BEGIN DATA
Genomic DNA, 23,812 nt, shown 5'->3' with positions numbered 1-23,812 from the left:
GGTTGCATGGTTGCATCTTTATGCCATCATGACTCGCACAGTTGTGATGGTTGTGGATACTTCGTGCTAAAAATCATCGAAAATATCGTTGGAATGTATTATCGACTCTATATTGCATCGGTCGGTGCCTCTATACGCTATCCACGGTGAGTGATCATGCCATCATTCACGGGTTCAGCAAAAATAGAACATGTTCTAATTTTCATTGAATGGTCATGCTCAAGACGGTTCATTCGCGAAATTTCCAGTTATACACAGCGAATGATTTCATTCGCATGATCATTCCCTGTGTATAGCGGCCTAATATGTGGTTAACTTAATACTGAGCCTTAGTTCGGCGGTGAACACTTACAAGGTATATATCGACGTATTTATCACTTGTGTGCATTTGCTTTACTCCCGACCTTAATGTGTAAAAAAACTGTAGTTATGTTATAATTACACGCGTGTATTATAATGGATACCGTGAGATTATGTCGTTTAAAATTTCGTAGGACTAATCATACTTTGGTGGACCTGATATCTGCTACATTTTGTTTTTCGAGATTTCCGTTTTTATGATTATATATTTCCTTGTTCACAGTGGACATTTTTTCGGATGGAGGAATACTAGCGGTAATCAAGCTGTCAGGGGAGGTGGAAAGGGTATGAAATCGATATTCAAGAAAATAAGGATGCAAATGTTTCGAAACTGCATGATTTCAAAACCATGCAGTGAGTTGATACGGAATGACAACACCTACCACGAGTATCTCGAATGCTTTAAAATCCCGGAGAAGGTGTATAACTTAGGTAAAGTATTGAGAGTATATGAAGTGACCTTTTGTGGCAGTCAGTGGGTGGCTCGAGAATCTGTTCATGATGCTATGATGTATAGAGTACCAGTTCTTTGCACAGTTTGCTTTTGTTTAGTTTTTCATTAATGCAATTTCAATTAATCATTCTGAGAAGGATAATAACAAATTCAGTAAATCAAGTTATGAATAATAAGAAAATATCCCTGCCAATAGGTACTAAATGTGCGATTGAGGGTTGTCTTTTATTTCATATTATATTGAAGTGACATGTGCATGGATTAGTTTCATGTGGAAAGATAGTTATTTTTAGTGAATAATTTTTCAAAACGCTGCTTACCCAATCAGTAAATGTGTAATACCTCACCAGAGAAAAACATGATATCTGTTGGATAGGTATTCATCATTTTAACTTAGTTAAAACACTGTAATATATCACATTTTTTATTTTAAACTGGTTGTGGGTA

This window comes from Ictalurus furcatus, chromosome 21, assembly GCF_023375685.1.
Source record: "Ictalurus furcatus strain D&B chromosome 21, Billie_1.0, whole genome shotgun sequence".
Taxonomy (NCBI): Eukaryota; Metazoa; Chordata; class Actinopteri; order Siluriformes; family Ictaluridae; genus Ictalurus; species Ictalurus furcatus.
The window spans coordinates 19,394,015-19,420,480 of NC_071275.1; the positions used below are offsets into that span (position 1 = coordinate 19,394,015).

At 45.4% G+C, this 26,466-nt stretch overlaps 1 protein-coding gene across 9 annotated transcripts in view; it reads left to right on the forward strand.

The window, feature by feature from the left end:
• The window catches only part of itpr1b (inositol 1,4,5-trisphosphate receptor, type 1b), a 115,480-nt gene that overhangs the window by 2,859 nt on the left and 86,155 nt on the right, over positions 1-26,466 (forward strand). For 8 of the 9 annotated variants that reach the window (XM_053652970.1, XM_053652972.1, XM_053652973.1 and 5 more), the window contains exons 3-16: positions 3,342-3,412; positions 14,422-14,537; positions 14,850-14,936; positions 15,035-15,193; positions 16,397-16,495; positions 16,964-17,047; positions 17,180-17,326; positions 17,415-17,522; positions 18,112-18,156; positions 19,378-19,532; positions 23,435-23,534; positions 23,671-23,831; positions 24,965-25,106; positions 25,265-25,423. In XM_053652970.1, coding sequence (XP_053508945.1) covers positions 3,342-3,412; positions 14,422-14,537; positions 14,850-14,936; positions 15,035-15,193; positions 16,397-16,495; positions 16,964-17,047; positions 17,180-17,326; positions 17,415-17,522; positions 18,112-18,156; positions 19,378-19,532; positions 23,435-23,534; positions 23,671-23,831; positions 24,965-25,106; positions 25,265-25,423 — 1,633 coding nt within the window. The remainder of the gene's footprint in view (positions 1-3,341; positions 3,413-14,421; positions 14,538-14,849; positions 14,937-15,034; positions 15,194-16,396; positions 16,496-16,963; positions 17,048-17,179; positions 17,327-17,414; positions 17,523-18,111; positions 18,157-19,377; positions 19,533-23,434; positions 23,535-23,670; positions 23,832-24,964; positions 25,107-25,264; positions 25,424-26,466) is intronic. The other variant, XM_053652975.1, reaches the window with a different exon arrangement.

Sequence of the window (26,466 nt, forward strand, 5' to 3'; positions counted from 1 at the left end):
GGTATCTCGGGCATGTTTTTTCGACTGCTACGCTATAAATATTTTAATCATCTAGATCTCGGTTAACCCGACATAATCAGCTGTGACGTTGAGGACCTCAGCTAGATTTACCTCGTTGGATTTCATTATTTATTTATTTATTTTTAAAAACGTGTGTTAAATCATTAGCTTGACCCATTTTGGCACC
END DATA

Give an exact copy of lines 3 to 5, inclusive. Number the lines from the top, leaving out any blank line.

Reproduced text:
This window comes from Ictalurus furcatus, chromosome 21, assembly GCF_023375685.1.
Source record: "Ictalurus furcatus strain D&B chromosome 21, Billie_1.0, whole genome shotgun sequence".
Taxonomy (NCBI): Eukaryota; Metazoa; Chordata; class Actinopteri; order Siluriformes; family Ictaluridae; genus Ictalurus; species Ictalurus furcatus.